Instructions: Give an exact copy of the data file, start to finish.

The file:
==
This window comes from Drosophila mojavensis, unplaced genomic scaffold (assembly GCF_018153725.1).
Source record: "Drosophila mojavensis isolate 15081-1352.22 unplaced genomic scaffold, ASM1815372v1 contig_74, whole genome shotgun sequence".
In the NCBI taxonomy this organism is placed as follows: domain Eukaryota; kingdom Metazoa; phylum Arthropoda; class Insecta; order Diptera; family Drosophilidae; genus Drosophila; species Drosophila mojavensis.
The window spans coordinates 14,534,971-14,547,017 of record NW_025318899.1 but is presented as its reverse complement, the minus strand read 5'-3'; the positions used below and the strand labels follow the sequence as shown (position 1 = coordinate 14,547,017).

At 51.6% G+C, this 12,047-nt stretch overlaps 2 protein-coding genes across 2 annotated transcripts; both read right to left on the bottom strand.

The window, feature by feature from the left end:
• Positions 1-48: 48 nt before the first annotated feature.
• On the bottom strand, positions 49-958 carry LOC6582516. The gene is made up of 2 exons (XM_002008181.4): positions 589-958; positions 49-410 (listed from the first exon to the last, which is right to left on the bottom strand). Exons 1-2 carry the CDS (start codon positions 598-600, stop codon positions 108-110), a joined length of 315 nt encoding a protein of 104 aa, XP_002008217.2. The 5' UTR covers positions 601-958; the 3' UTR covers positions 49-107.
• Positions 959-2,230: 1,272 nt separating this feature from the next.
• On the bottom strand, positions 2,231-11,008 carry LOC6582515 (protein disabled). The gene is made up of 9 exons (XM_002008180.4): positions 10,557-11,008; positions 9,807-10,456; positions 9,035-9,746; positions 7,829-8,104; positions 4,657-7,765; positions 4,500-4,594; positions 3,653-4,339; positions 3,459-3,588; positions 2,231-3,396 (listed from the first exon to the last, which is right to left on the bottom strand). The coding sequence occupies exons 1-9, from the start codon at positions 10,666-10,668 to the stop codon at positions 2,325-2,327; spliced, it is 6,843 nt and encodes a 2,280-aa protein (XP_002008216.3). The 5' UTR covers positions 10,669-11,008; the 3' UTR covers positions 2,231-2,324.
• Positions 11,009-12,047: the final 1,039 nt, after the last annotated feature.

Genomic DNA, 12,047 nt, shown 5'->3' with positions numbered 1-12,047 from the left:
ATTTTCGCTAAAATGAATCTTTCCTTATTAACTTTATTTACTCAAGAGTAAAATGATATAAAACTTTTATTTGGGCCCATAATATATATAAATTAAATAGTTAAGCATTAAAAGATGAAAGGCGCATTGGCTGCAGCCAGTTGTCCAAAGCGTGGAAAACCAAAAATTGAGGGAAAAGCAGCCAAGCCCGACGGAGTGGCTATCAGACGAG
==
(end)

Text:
This window comes from Drosophila mojavensis, unplaced genomic scaffold (assembly GCF_018153725.1).
Source record: "Drosophila mojavensis isolate 15081-1352.22 unplaced genomic scaffold, ASM1815372v1 contig_74, whole genome shotgun sequence".
In the NCBI taxonomy this organism is placed as follows: domain Eukaryota; kingdom Metazoa; phylum Arthropoda; class Insecta; order Diptera; family Drosophilidae; genus Drosophila; species Drosophila mojavensis.
The window spans coordinates 14,534,971-14,547,017 of record NW_025318899.1 but is presented as its reverse complement, the minus strand read 5'-3'; the positions used below and the strand labels follow the sequence as shown (position 1 = coordinate 14,547,017).

At 51.6% G+C, this 12,047-nt stretch overlaps 2 protein-coding genes across 2 annotated transcripts; both read right to left on the bottom strand.

The window, feature by feature from the left end:
• Positions 1-48: 48 nt before the first annotated feature.
• On the bottom strand, positions 49-958 carry LOC6582516. The gene is made up of 2 exons (XM_002008181.4): positions 589-958; positions 49-410 (listed from the first exon to the last, which is right to left on the bottom strand). Exons 1-2 carry the CDS (start codon positions 598-600, stop codon positions 108-110), a joined length of 315 nt encoding a protein of 104 aa, XP_002008217.2. The 5' UTR covers positions 601-958; the 3' UTR covers positions 49-107.
• Positions 959-2,230: 1,272 nt separating this feature from the next.
• On the bottom strand, positions 2,231-11,008 carry LOC6582515 (protein disabled). The gene is made up of 9 exons (XM_002008180.4): positions 10,557-11,008; positions 9,807-10,456; positions 9,035-9,746; positions 7,829-8,104; positions 4,657-7,765; positions 4,500-4,594; positions 3,653-4,339; positions 3,459-3,588; positions 2,231-3,396 (listed from the first exon to the last, which is right to left on the bottom strand). The coding sequence occupies exons 1-9, from the start codon at positions 10,666-10,668 to the stop codon at positions 2,325-2,327; spliced, it is 6,843 nt and encodes a 2,280-aa protein (XP_002008216.3). The 5' UTR covers positions 10,669-11,008; the 3' UTR covers positions 2,231-2,324.
• Positions 11,009-12,047: the final 1,039 nt, after the last annotated feature.

Genomic DNA, 12,047 nt, shown 5'->3' with positions numbered 1-12,047 from the left:
ATTTTCGCTAAAATGAATCTTTCCTTATTAACTTTATTTACTCAAGAGTAAAATGATATAAAACTTTTATTTGGGCCCATAATATATATAAATTAAATAGTTAAGCATTAAAAGATGAAAGGCGCATTGGCTGCAGCCAGTTGTCCAAAGCGTGGAAAACCAAAAATTGAGGGAAAAGCAGCCAAGCCCGACGGAGTGGCTATCAGACGAG